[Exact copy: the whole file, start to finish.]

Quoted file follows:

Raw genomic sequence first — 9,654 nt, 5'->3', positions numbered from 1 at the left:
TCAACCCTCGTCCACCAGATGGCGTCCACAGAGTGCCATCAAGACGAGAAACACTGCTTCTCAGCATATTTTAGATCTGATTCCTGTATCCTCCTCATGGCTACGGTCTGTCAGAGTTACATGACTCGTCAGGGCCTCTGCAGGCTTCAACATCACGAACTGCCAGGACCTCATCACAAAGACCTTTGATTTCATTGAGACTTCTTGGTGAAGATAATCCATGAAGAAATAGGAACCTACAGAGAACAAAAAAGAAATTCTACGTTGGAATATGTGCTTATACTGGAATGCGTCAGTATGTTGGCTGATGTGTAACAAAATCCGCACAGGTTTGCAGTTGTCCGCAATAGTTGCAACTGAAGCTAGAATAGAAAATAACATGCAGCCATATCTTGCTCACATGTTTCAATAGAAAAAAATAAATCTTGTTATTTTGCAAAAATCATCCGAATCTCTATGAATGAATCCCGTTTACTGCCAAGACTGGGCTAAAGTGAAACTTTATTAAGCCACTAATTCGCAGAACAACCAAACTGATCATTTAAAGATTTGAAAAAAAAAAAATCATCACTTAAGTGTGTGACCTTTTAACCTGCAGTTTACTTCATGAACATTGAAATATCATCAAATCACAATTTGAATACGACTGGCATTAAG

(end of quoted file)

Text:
Raw genomic sequence first — 9,654 nt, 5'->3', positions numbered from 1 at the left:
TCAACCCTCGTCCACCAGATGGCGTCCACAGAGTGCCATCAAGACGAGAAACACTGCTTCTCAGCATATTTTAGATCTGATTCCTGTATCCTCCTCATGGCTACGGTCTGTCAGAGTTACATGACTCGTCAGGGCCTCTGCAGGCTTCAACATCACGAACTGCCAGGACCTCATCACAAAGACCTTTGATTTCATTGAGACTTCTTGGTGAAGATAATCCATGAAGAAATAGGAACCTACAGAGAACAAAAAAGAAATTCTACGTTGGAATATGTGCTTATACTGGAATGCGTCAGTATGTTGGCTGATGTGTAACAAAATCCGCACAGGTTTGCAGTTGTCCGCAATAGTTGCAACTGAAGCTAGAATAGAAAATAACATGCAGCCATATCTTGCTCACATGTTTCAATAGAAAAAAATAAATCTTGTTATTTTGCAAAAATCATCCGAATCTCTATGAATGAATCCCGTTTACTGCCAAGACTGGGCTAAAGTGAAACTTTATTAAGCCACTAATTCGCAGAACAACCAAACTGATCATTTAAAGATTTGAAAAAAAAAAAATCATCACTTAAGTGTGTGACCTTTTAACCTGCAGTTTACTTCATGAACATTGAAATATCATCAAATCACAATTTGAATACGACTGGCATTAAG